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Born in Bamberg, Germany, I joined the Jesuit order in 1555.

I attended the University of Coimbra in Portugal, where I was tutored by the famous mathematician Pedro Nunes.

I am responsible for the adoption of a rigorous mathematics curriculum within the Jesuit order, despite it being an age when mathematics was often ridiculed by philosophers and theologians.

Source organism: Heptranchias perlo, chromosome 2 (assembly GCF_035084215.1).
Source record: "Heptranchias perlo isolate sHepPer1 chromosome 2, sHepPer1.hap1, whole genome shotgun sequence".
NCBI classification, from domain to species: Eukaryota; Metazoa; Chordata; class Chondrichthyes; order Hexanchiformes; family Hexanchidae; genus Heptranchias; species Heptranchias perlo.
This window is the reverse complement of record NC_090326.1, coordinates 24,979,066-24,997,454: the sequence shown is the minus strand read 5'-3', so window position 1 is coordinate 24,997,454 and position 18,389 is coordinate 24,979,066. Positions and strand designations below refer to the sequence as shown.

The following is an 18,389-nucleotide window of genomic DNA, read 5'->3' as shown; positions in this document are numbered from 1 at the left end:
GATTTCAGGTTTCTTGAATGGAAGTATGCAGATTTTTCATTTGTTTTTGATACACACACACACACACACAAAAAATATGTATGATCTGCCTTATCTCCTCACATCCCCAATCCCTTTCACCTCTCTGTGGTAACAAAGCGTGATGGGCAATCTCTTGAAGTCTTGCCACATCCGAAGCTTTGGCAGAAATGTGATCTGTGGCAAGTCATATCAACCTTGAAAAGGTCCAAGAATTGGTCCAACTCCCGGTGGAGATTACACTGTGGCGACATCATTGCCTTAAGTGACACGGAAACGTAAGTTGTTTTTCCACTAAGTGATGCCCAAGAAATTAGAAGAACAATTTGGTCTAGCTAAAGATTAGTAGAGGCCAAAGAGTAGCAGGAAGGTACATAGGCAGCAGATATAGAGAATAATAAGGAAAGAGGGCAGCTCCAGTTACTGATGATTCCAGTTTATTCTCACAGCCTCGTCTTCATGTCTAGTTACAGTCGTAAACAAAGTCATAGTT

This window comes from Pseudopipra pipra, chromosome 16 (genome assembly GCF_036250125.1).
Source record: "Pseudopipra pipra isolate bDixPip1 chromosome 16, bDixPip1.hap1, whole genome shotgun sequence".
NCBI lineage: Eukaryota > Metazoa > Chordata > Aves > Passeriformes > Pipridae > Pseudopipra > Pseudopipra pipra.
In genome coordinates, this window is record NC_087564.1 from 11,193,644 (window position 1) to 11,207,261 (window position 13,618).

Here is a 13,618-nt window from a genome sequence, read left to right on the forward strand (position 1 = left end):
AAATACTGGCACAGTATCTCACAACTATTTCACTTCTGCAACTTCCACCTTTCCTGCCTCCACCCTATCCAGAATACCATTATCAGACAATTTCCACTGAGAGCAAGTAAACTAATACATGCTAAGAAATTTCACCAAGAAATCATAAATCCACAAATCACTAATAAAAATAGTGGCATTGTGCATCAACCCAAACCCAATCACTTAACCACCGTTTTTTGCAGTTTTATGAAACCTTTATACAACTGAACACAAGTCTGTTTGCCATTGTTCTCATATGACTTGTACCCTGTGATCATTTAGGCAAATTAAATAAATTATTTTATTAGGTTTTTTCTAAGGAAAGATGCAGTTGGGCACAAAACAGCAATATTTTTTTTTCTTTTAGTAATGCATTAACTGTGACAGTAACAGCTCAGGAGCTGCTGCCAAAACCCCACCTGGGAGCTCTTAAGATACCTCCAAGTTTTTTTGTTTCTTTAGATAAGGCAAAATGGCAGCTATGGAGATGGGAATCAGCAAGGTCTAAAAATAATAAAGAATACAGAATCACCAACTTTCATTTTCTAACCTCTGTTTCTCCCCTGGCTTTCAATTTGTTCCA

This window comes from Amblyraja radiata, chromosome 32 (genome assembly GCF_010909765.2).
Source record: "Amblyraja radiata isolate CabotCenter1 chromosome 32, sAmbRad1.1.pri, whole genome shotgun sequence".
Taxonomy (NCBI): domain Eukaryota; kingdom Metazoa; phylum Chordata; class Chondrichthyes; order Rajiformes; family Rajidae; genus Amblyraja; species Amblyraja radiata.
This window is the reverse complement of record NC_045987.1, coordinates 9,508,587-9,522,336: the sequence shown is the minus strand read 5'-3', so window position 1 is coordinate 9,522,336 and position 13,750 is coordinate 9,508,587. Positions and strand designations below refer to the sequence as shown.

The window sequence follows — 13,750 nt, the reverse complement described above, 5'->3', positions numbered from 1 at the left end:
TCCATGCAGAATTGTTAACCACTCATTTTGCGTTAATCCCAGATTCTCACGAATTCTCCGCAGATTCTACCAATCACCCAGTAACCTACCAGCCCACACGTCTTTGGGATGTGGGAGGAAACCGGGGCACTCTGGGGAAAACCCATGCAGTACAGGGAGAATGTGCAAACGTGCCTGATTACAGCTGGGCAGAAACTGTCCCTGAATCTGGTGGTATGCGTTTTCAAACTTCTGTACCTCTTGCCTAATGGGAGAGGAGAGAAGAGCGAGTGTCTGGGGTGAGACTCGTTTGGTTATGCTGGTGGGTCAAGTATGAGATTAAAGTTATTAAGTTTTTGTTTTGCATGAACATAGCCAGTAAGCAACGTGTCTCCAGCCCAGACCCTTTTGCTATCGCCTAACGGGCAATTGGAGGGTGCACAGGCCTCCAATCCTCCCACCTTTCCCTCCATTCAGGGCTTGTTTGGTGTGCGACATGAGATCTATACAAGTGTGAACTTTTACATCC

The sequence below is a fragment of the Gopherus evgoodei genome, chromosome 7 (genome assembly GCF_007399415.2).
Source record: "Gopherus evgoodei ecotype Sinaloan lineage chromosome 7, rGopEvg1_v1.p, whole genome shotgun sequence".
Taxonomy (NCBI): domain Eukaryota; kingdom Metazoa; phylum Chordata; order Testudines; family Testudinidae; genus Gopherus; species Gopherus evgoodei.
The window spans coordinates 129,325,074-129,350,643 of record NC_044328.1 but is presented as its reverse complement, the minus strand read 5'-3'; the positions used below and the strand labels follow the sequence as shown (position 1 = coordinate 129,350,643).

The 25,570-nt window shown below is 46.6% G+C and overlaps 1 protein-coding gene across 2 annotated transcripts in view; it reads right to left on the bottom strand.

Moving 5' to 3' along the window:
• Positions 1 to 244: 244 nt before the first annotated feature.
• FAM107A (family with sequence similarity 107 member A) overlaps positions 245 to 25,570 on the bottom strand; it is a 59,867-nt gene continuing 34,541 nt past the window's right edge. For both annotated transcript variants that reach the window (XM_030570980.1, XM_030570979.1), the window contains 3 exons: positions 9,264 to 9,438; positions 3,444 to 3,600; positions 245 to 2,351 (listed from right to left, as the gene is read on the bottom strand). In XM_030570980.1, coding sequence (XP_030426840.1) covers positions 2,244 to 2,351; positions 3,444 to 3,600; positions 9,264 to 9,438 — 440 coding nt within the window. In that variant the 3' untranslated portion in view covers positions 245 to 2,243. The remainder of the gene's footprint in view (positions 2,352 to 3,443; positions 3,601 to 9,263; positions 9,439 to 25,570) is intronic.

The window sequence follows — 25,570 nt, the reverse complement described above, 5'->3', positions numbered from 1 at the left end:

I was the first person to use decimal points in publishing goniometric tables used to measure angles for computing altitudes of objects.

As an astronomer who knew and respected Galileo, I stubbornly backed the geocentric model of the solar system, even though I admitted there were problems with a view of the planets rotating around the earth.

I was the main architect of the modern Gregorian calendar, being assigned the task to halt the slow drift of the Church's holidays away from the seasons of the year.

Answer: Christopher Clavius (1538 - 1612)